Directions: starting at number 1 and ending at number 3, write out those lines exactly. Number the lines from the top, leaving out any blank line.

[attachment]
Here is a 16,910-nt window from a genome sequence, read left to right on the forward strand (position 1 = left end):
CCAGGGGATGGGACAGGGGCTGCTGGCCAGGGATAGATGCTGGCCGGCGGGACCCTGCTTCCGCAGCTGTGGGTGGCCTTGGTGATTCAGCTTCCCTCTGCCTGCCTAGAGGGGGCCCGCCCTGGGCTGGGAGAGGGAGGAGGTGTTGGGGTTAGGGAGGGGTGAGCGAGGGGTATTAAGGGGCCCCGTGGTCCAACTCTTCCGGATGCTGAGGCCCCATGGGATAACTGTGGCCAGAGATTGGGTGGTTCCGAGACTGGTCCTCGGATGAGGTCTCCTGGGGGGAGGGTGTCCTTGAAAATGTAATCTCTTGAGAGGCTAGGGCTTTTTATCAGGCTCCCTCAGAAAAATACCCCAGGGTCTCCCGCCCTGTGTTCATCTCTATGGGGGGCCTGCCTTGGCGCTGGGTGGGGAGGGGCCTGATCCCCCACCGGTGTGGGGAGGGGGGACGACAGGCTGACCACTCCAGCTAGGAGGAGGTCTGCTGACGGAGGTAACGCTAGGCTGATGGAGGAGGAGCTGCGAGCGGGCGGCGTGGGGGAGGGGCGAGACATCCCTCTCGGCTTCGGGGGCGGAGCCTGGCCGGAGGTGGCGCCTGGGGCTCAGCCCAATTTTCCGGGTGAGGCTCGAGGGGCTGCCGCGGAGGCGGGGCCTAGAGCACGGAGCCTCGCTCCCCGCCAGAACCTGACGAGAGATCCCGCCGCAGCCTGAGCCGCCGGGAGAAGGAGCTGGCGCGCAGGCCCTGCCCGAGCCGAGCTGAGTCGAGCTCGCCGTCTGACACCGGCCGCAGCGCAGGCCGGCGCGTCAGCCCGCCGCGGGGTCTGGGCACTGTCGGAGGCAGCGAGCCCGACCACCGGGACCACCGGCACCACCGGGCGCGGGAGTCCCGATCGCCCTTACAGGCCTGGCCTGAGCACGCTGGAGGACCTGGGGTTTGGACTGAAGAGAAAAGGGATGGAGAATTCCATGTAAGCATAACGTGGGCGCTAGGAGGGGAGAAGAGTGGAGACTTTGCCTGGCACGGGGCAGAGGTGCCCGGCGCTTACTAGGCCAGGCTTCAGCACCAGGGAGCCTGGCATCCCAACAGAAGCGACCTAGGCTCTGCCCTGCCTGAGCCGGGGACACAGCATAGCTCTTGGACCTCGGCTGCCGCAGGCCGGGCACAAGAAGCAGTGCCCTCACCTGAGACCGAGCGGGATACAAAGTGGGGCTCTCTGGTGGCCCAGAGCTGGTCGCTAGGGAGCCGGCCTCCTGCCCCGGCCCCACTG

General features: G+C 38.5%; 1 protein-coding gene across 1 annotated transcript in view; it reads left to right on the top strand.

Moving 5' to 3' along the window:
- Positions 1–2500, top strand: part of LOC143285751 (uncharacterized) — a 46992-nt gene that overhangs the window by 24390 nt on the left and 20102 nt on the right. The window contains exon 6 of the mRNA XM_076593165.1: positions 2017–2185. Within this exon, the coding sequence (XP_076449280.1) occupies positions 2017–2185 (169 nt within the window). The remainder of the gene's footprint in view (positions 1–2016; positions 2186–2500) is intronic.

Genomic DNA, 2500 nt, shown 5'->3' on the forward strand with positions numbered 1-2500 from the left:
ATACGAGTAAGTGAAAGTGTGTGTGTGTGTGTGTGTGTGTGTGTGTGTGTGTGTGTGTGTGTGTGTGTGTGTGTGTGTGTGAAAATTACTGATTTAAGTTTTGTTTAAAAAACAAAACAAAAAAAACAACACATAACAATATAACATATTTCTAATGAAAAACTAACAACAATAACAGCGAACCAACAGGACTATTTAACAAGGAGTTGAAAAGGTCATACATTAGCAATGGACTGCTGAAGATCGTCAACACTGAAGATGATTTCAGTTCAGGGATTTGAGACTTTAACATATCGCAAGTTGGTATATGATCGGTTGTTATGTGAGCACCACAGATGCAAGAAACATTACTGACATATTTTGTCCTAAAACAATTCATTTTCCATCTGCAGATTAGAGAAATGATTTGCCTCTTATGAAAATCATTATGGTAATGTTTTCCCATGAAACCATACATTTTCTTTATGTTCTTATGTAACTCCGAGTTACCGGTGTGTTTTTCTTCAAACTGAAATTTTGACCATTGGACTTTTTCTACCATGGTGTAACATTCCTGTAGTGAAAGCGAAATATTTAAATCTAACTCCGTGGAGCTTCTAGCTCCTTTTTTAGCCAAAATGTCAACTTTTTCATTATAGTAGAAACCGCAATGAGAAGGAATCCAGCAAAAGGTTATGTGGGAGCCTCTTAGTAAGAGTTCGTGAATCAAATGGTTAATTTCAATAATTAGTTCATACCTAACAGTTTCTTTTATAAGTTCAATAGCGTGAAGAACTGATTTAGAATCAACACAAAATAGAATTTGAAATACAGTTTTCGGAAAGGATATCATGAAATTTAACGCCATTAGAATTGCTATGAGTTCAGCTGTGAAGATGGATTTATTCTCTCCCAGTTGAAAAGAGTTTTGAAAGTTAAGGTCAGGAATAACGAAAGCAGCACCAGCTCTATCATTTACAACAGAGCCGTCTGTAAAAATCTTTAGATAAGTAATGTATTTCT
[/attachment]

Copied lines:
Here is a 16,910-nt window from a genome sequence, read left to right on the forward strand (position 1 = left end):
CCAGGGGATGGGACAGGGGCTGCTGGCCAGGGATAGATGCTGGCCGGCGGGACCCTGCTTCCGCAGCTGTGGGTGGCCTTGGTGATTCAGCTTCCCTCTGCCTGCCTAGAGGGGGCCCGCCCTGGGCTGGGAGAGGGAGGAGGTGTTGGGGTTAGGGAGGGGTGAGCGAGGGGTATTAAGGGGCCCCGTGGTCCAACTCTTCCGGATGCTGAGGCCCCATGGGATAACTGTGGCCAGAGATTGGGTGGTTCCGAGACTGGTCCTCGGATGAGGTCTCCTGGGGGGAGGGTGTCCTTGAAAATGTAATCTCTTGAGAGGCTAGGGCTTTTTATCAGGCTCCCTCAGAAAAATACCCCAGGGTCTCCCGCCCTGTGTTCATCTCTATGGGGGGCCTGCCTTGGCGCTGGGTGGGGAGGGGCCTGATCCCCCACCGGTGTGGGGAGGGGGGACGACAGGCTGACCACTCCAGCTAGGAGGAGGTCTGCTGACGGAGGTAACGCTAGGCTGATGGAGGAGGAGCTGCGAGCGGGCGGCGTGGGGGAGGGGCGAGACATCCCTCTCGGCTTCGGGGGCGGAGCCTGGCCGGAGGTGGCGCCTGGGGCTCAGCCCAATTTTCCGGGTGAGGCTCGAGGGGCTGCCGCGGAGGCGGGGCCTAGAGCACGGAGCCTCGCTCCCCGCCAGAACCTGACGAGAGATCCCGCCGCAGCCTGAGCCGCCGGGAGAAGGAGCTGGCGCGCAGGCCCTGCCCGAGCCGAGCTGAGTCGAGCTCGCCGTCTGACACCGGCCGCAGCGCAGGCCGGCGCGTCAGCCCGCCGCGGGGTCTGGGCACTGTCGGAGGCAGCGAGCCCGACCACCGGGACCACCGGCACCACCGGGCGCGGGAGTCCCGATCGCCCTTACAGGCCTGGCCTGAGCACGCTGGAGGACCTGGGGTTTGGACTGAAGAGAAAAGGGATGGAGAATTCCATGTAAGCATAACGTGGGCGCTAGGAGGGGAGAAGAGTGGAGACTTTGCCTGGCACGGGGCAGAGGTGCCCGGCGCTTACTAGGCCAGGCTTCAGCACCAGGGAGCCTGGCATCCCAACAGAAGCGACCTAGGCTCTGCCCTGCCTGAGCCGGGGACACAGCATAGCTCTTGGACCTCGGCTGCCGCAGGCCGGGCACAAGAAGCAGTGCCCTCACCTGAGACCGAGCGGGATACAAAGTGGGGCTCTCTGGTGGCCCAGAGCTGGTCGCTAGGGAGCCGGCCTCCTGCCCCGGCCCCACTG

General features: G+C 38.5%; 1 protein-coding gene across 1 annotated transcript in view; it reads left to right on the top strand.